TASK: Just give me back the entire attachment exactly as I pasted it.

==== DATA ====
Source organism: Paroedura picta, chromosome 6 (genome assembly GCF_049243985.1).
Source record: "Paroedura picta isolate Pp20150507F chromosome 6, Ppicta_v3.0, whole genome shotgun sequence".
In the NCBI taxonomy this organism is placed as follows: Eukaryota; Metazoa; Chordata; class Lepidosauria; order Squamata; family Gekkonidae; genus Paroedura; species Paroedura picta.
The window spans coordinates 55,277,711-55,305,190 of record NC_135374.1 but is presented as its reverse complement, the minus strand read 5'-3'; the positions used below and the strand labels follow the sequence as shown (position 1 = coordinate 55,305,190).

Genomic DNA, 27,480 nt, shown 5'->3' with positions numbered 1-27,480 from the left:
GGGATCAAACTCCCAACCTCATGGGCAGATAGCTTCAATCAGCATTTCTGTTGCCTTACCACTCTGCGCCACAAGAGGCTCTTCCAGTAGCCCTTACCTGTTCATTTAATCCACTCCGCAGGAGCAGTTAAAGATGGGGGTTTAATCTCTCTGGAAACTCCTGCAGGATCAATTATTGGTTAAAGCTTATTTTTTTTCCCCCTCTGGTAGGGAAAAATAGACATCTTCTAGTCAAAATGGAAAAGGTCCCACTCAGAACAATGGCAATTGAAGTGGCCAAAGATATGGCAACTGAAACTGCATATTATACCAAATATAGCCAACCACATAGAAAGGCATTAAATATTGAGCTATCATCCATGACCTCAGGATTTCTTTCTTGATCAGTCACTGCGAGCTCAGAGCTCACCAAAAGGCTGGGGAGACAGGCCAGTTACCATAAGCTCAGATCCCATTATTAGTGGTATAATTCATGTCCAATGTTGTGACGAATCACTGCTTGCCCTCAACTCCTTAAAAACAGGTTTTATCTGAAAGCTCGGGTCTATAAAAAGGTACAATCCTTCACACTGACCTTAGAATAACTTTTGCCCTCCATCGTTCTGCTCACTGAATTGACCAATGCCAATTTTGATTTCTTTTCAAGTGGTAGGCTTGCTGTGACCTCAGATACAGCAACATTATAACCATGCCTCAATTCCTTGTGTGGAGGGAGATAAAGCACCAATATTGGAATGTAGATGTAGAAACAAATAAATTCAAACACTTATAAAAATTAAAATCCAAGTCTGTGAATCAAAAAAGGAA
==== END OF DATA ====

Source organism: Paroedura picta, chromosome 6 (genome assembly GCF_049243985.1).
Source record: "Paroedura picta isolate Pp20150507F chromosome 6, Ppicta_v3.0, whole genome shotgun sequence".
In the NCBI taxonomy this organism is placed as follows: Eukaryota; Metazoa; Chordata; class Lepidosauria; order Squamata; family Gekkonidae; genus Paroedura; species Paroedura picta.
The window spans coordinates 55,277,711-55,305,190 of record NC_135374.1 but is presented as its reverse complement, the minus strand read 5'-3'; the positions used below and the strand labels follow the sequence as shown (position 1 = coordinate 55,305,190).

Genomic DNA, 27,480 nt, shown 5'->3' with positions numbered 1-27,480 from the left:
GGGATCAAACTCCCAACCTCATGGGCAGATAGCTTCAATCAGCATTTCTGTTGCCTTACCACTCTGCGCCACAAGAGGCTCTTCCAGTAGCCCTTACCTGTTCATTTAATCCACTCCGCAGGAGCAGTTAAAGATGGGGGTTTAATCTCTCTGGAAACTCCTGCAGGATCAATTATTGGTTAAAGCTTATTTTTTTTCCCCCTCTGGTAGGGAAAAATAGACATCTTCTAGTCAAAATGGAAAAGGTCCCACTCAGAACAATGGCAATTGAAGTGGCCAAAGATATGGCAACTGAAACTGCATATTATACCAAATATAGCCAACCACATAGAAAGGCATTAAATATTGAGCTATCATCCATGACCTCAGGATTTCTTTCTTGATCAGTCACTGCGAGCTCAGAGCTCACCAAAAGGCTGGGGAGACAGGCCAGTTACCATAAGCTCAGATCCCATTATTAGTGGTATAATTCATGTCCAATGTTGTGACGAATCACTGCTTGCCCTCAACTCCTTAAAAACAGGTTTTATCTGAAAGCTCGGGTCTATAAAAAGGTACAATCCTTCACACTGACCTTAGAATAACTTTTGCCCTCCATCGTTCTGCTCACTGAATTGACCAATGCCAATTTTGATTTCTTTTCAAGTGGTAGGCTTGCTGTGACCTCAGATACAGCAACATTATAACCATGCCTCAATTCCTTGTGTGGAGGGAGATAAAGCACCAATATTGGAATGTAGATGTAGAAACAAATAAATTCAAACACTTATAAAAATTAAAATCCAAGTCTGTGAATCAAAAAAGGAA